Question (Q): Like I had said earlier, Colton is a published author. She published her book, A Change of Heart, on March 26 of 2020. Miss Colton, could you please give an explanation and blurb of your book?

Answer (A): Of course! I started writing A Change of Heart back in 2016, when I was still–well, not quite a newbie writer, but of course, I was only nine. A Change of Heart blossomed from a scene I wrote for fun of a girl watching her home burn down. Questions started to rise in my mind (and probably in my character’s as well) soon after writing that scene. How would she survive? What does the process of rising from the ashes (quite literally) look like? What will she discover about herself and her past? 

In some ways, writing A Change of Heart was my way of processing and answering these questions through a character very similar to myself. Amanda and Edward and Ajames Village stepped into the story. . . and A Change of Heart began. Around the beginning of March 2020, I rewrote A Change of Heart and published it as a second edition.

Here’s the official blurb for A Change of Heart:

A girl’s life is thrown into confusion when her home burns down – leaving her with nothing but a silver necklace. After the loss of her home, Odele Bryne finds herself all alone in the world – until she is taken into the community of Ajames Village. Caught up in a growing danger that threatens the village, Odele begins to wonder what will happen to her now. Will an exciting discovery change her perspective? Is she really all alone in the world? And when a chance comes to make a difference, will Odele have a change of heart? Only one thing is certain – her life will never be the same. Told in the early days of the Great Depression, this is a story about one girl’s personal journey of hope.

Q: To be able to publish a book, one has to actually pursue writing more seriously, and less as a hobby. How long ago did you start writing more seriously?

A: I “published” my first book at age seven (fueled by my mom’s encouragement), but even then, writing was just a hobby for me. It wasn’t until eight or nine that I started to see writing as something more than just cranking out stories and printing them (I was actually “publishing” them at the time, though I didn’t really know it!).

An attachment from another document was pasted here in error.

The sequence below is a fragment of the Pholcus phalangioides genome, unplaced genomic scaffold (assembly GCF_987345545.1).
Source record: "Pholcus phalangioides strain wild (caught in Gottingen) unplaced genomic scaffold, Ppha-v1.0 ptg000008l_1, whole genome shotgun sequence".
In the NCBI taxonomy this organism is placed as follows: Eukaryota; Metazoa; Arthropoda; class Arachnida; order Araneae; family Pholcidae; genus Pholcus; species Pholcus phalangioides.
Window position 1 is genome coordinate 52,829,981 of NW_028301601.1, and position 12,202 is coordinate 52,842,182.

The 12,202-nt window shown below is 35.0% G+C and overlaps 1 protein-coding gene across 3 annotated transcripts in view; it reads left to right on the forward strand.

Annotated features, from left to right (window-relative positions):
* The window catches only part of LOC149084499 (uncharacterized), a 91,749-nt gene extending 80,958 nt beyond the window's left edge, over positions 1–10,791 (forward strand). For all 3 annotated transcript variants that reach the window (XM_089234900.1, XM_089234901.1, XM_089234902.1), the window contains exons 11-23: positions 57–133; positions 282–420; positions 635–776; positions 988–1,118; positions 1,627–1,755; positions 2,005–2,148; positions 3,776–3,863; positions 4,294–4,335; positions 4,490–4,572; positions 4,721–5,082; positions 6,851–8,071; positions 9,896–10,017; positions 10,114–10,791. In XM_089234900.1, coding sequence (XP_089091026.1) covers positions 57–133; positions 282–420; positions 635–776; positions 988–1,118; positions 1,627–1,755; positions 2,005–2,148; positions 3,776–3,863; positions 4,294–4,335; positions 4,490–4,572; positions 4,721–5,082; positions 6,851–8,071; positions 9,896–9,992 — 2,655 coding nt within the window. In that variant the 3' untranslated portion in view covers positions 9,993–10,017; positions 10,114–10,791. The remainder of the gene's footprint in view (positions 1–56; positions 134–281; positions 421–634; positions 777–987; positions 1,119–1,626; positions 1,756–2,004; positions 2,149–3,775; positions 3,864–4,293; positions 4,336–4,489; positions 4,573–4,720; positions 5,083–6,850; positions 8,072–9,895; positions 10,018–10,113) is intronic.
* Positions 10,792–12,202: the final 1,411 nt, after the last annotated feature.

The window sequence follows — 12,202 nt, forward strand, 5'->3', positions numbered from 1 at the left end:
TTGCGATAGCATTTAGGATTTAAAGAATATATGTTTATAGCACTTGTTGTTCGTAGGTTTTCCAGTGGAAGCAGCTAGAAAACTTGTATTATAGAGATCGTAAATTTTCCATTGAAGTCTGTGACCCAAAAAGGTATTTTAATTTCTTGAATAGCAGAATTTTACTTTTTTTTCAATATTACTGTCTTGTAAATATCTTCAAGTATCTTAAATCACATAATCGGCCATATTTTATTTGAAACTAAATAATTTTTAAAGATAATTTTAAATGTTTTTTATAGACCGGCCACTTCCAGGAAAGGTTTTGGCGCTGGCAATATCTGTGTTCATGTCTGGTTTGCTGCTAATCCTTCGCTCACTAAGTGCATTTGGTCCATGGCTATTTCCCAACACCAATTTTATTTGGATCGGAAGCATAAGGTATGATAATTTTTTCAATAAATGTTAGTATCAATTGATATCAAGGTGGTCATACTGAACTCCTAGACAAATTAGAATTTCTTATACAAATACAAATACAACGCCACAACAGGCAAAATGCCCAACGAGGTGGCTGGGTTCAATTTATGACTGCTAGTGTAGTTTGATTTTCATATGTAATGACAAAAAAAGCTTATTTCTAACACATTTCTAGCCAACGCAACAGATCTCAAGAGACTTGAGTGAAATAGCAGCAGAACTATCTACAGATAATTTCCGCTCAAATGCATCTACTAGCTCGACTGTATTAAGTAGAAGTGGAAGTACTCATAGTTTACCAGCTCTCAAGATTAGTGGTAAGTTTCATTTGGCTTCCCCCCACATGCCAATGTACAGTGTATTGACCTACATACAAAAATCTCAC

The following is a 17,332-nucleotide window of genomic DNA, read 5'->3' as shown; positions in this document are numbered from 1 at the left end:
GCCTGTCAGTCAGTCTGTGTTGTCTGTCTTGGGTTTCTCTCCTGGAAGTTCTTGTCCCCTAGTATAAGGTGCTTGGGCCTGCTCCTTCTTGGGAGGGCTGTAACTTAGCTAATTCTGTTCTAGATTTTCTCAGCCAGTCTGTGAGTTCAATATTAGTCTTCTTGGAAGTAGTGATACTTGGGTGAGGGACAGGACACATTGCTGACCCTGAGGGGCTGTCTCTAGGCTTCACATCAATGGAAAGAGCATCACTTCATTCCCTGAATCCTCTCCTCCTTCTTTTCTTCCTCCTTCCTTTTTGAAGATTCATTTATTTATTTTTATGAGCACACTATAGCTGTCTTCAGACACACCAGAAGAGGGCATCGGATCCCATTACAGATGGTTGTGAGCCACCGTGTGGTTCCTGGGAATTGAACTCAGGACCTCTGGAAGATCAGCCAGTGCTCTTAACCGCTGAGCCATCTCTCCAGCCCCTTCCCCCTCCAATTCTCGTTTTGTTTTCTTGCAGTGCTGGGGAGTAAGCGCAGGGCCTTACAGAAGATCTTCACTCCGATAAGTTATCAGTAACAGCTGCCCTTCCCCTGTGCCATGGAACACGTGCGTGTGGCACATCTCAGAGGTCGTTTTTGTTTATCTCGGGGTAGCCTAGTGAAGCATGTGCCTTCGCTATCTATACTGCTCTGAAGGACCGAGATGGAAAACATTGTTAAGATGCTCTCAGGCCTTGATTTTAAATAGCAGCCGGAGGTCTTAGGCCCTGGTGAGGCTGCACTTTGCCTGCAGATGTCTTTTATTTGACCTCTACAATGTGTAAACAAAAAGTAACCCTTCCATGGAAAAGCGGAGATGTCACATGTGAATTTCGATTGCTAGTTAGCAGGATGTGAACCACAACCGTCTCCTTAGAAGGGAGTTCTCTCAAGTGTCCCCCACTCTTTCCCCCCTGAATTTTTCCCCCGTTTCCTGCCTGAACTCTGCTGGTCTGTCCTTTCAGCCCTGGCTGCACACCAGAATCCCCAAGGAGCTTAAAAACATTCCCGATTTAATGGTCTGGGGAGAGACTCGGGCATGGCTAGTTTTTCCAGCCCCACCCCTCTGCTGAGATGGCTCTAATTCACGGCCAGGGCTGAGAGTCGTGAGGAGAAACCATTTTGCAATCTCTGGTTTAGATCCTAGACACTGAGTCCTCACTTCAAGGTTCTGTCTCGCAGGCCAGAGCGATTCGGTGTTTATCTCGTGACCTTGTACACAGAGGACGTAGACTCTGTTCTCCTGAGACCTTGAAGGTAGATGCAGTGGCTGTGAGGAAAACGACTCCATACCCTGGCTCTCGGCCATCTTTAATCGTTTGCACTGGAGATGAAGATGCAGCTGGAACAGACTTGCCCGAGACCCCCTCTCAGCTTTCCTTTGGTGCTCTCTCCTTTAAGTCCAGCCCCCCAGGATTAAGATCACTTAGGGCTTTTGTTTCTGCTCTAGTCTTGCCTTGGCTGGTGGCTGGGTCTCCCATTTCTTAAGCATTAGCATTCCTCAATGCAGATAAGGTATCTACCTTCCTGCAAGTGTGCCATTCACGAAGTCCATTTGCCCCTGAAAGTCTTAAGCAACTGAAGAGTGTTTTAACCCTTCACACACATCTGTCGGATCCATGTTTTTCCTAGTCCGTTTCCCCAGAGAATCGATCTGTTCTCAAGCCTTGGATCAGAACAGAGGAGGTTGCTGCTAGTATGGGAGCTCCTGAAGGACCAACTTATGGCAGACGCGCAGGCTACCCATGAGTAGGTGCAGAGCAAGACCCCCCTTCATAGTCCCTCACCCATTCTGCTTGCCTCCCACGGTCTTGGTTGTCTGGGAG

Q: You said you “published” several other stories. What do you mean by that? Also, did you independently or traditionally publish A Change of Heart, or did you publish it by other means?

A: I published A Change of Heart independently. 

In my opinion, marketing is an extremely vital part of independent publishing–in fact, it’s half the work! The reason I technically don’t count my past three stories (hence the “published”) is because I didn’t market. I didn’t even sell copies to anyone outside of my family, anyway (at least not that I know of)! To me, publishing was little more than a way of printing my books and giving the physical copies to family members. 

Q: What is your favorite part of writing?

A: Everything…? Honestly, I’ve been writing for so long, I can’t imagine living without it. I love the process of writing–from sitting down with a story idea to working my way through each character’s personal journeys. I love creating fictional friends. I love the fact that God can use my writing and this process I enjoy as an opportunity to impact readers and to do hard things for Him.

Q: What are some writing apps or websites (assuming you’ve used one) would you recommend (ex: the YWW; the Most Dangerous Writing App)?

A: The Young Writer’s Workshop has been vital for my growth as a writer. Just because I’m published doesn’t mean I’m not constantly learning! Plus, the community is an amazing place to meet other writers and support them–which is seriously what I’m all about.

The Most Dangerous Writing App has not only boosted my productivity, but it’s also helped me kick perfectionism out of the window when writing my first drafts.

Q: Are there any other such things you would recommend?

A: K. M. Weiland’s blog and books are amazing, free resources for any aspiring writer. She really knows the aspects of what makes a good story. 

As for building launch teams, writing prompts, and everything in between, I’d recommend Self Publishing School. Their founder, Chandler Bolt’s book Published. helped me learn the basics of marketing and independent publishing.

Q: Do you have any words you would like to end with.

A:  All throughout my writing journey, even being published at a young age, God has been there every step of the way. When I look back on my past experiences and everything I’ve done with my life, I don’t know how it would’ve been possible without Him. I didn’t even like writing back when I started. I didn’t even want to be published. I believe God placed those goals on my heart for a reason.

So, in conclusion, if you’re an aspiring writer too, know that God can use your writing and experiences for something bigger than yourself. Dare to step out of your comfort zone, to start that project, to press on in writing, even when it’s hard. You have the Master Author right behind you. Now go write amazing stories for His glory.

Outro: Well, that’s all the time we’ve got for today (or is that just for interviews that have word and/or time limits..?).

Thank you, Miss Colton, for allowing me to interview you!

With God’s Help,

Daniel L. Amador

Important Side Note: Don’t forget my blog post/poll about whether I should have a snippet series for my book or not! So far it only has four votes (besides mine. XP). thank you!